By Kelsey Paine
Between 2005 and 2012, according to SEC allegations, investment manager George Elia met with South Florida residents at expensive Fort Lauderdale restaurants to persuade them to invest millions in private equity funds that purported to buy and sell stock in public companies. In reality, these funds were owned by Elia, who used the funds of later investors to produce returns for earlier investors in a pyramid scheme. Elia told the investors that he had a successful trading record, promised 26 percent returns, and even fabricated account statements reflecting inaccurate profits for at least one investor. Despite warning signs of a large return and lack of available information on the investment, the investors continued to turn over funds to Elia. Additionally, all of his target investors were referred by friends through word-of-mouth and were members of the same gay community in Wilton Manors, Florida.
When brokers make potentially unrealistic promises to investors or attempt to rush investors into decisions, investors may be alerted that the broker is promoting a scam. However, when the no-risk investment with huge returns is promoted by a member of a group to which the target investor belongs, then the investor is much more likely to ignore the warning signs and invest without taking time to research the investment or the broker.
This type of fraud is called affinity fraud, where a promoter of a scam either pretends to be a member of a community or convinces a leader of the community to encourage members to invest in the scam. Members of the community are particularly susceptible to the scam because of the trust that exists within the community; for example, affinity scams have preyed upon groups of African-American Christians, current military members and veterans, Lebanese communities in Texas, and even friends of the broker promoter.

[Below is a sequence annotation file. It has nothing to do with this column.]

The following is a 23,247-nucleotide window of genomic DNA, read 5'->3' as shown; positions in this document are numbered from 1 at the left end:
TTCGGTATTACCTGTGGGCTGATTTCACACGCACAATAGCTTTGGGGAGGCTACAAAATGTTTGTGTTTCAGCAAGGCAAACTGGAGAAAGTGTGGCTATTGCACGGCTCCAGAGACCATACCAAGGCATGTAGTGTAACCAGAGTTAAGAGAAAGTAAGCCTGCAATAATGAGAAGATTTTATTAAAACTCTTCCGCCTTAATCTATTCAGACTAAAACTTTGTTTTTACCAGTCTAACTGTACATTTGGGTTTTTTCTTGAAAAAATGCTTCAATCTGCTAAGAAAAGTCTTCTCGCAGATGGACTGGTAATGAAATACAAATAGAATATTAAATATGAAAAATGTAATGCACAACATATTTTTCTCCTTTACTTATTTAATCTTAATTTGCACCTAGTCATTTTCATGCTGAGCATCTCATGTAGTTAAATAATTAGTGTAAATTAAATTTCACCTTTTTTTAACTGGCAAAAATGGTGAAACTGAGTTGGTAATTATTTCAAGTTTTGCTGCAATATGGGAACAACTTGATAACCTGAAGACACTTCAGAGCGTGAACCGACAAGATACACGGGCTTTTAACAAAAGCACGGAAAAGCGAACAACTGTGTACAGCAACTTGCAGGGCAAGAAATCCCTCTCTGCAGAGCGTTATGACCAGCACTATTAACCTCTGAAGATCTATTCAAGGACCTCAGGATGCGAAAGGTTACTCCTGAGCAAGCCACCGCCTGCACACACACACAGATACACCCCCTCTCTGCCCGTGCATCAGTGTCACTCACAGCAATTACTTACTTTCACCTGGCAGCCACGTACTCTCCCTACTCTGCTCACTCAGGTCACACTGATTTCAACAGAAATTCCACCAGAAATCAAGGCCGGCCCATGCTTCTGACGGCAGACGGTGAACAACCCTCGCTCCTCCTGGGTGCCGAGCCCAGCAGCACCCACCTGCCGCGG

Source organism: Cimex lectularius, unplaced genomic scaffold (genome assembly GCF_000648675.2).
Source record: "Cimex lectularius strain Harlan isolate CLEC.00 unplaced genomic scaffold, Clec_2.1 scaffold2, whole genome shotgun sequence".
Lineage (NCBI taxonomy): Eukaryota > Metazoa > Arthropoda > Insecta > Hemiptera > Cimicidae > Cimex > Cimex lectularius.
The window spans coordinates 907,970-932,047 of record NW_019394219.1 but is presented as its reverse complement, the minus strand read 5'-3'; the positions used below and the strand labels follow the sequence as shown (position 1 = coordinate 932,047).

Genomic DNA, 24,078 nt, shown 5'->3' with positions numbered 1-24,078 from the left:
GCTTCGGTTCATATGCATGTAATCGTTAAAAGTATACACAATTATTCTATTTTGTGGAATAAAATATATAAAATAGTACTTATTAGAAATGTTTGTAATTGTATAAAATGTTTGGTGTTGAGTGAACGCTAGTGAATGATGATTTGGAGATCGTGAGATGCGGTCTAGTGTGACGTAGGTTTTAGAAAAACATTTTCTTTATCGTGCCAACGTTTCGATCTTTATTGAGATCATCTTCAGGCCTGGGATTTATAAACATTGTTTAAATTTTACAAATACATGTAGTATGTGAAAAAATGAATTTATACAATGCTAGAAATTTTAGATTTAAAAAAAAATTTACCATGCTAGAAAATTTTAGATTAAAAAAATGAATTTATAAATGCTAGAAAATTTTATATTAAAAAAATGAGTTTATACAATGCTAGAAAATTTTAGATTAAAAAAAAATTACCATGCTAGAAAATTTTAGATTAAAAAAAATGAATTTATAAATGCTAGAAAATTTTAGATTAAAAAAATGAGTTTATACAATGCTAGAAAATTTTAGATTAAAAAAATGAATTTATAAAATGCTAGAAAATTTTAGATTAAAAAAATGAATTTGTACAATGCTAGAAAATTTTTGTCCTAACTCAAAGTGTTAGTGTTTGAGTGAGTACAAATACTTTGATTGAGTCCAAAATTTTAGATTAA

Because the information comes from a trusted source, investors are more likely to invest without doing research. Groupthink may also play a role in encouraging targets to invest. Because members of target groups often share common identities or beliefs, the members are more likely to make decisions based on what other group members decide, without carefully considering consequences themselves. In the context of affinity fraud, members are more likely to invest because other trusted members have joined and they have a desire to be a part of the group.
This same sense of community that encourages group members to invest in the first place can also inhibit discovery and prosecution of the scheme. Because influential leaders of community organizations are often targeted by the schemes to convince members to invest, the members are less likely to report the fraud and will instead attempt to resolve the situation internally. This desire for internal resolution makes close-knit organizations an even more appealing target for promoters of these scams.
To avoid becoming a victim of affinity fraud, the potential investor should thoroughly research the broker, brokerage firm, and investment product before investing, regardless of the source of the investment promotion. The investor should also take care to read the written prospectus on the investment and not be rushed or pressured into a decision. Useful tools include the Financial Industry Regulatory Authority (FINRA) Broker Check, FINRA investor alerts, Securities and Exchange Commission (SEC) Investor Alerts, and the SEC website EDGAR. Anyone with knowledge of a scheme can also report it to the SEC.